The Taxonomy of Civil Recourse

20 Pages Posted: 4 Oct 2011 Last revised: 10 May 2012

Andrew S. Gold

DePaul University College of Law

Date Written: October 3, 2011

Abstract

This paper is a contribution to a symposium on civil recourse theory. The paper argues that civil recourse theory has developed into several different theories, with varying conceptions of what it means for a plaintiff to “act against” another. These conceptions include norms of enforcement, accountability, and private revenge. After developing the significance of each conception, the paper analyzes whether civil recourse theory has the flexibility to incorporate these distinct ideas. It suggests that civil recourse theory may be able to incorporate each conception by adopting a pluralist approach. It also suggests that this would provide a significant explanatory benefit. A pluralist approach would better enable civil recourse theory to explain not only tort law, but also other fields, such as contracts and unjust enrichment.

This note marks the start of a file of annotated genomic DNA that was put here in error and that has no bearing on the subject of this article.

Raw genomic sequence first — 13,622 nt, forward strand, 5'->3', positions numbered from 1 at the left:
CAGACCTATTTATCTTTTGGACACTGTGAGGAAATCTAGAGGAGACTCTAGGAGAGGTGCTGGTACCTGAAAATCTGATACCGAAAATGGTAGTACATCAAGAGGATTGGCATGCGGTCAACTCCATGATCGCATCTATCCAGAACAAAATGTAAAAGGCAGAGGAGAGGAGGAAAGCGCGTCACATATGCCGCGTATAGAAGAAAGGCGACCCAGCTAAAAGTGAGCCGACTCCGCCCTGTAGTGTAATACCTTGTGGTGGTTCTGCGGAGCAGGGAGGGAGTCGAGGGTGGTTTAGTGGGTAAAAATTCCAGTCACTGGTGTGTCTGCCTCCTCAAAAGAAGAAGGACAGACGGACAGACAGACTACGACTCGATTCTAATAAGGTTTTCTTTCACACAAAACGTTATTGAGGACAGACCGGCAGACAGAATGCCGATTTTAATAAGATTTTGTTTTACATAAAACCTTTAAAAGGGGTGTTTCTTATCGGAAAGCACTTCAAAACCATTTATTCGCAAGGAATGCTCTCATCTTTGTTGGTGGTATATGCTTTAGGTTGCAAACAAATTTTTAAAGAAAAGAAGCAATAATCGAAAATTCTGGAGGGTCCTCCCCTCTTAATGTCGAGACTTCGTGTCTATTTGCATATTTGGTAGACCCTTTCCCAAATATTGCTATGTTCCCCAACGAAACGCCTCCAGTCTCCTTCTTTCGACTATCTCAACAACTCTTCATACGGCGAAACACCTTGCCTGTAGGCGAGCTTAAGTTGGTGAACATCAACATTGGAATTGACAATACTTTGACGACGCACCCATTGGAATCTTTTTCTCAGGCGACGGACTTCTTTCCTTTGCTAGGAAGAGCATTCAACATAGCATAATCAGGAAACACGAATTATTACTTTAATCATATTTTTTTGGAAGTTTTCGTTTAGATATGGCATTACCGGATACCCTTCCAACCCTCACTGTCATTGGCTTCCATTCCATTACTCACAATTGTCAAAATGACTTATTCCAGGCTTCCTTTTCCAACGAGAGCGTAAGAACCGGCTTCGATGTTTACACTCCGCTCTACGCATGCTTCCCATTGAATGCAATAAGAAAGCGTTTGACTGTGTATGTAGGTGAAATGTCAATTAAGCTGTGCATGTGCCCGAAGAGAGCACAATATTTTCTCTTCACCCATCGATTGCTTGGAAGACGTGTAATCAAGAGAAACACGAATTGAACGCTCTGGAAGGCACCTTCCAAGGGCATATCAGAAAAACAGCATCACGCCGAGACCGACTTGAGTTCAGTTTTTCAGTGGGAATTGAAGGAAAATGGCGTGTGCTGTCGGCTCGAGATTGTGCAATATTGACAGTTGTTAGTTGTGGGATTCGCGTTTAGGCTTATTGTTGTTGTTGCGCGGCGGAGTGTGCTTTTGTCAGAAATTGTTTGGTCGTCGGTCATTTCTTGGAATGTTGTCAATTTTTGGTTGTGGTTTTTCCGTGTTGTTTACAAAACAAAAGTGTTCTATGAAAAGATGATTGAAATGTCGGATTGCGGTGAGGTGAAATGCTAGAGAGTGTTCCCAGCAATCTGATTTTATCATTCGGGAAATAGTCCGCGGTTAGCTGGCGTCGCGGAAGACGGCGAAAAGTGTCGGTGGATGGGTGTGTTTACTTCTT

Keywords: civil recourse theory, private law, contract theory, tort theory, unjust enrichment, punitive damages

Suggested Citation

Gold, Andrew S., The Taxonomy of Civil Recourse (October 3, 2011). Florida State University Law Review, Forthcoming. Available at SSRN: https://ssrn.com/abstract=1937832

Andrew S. Gold (Contact Author)

DePaul University College of Law ( email )

25 E. Jackson Blvd.
Chicago, IL Cook County 60604-2287
United States
312-362-5927 (Phone)

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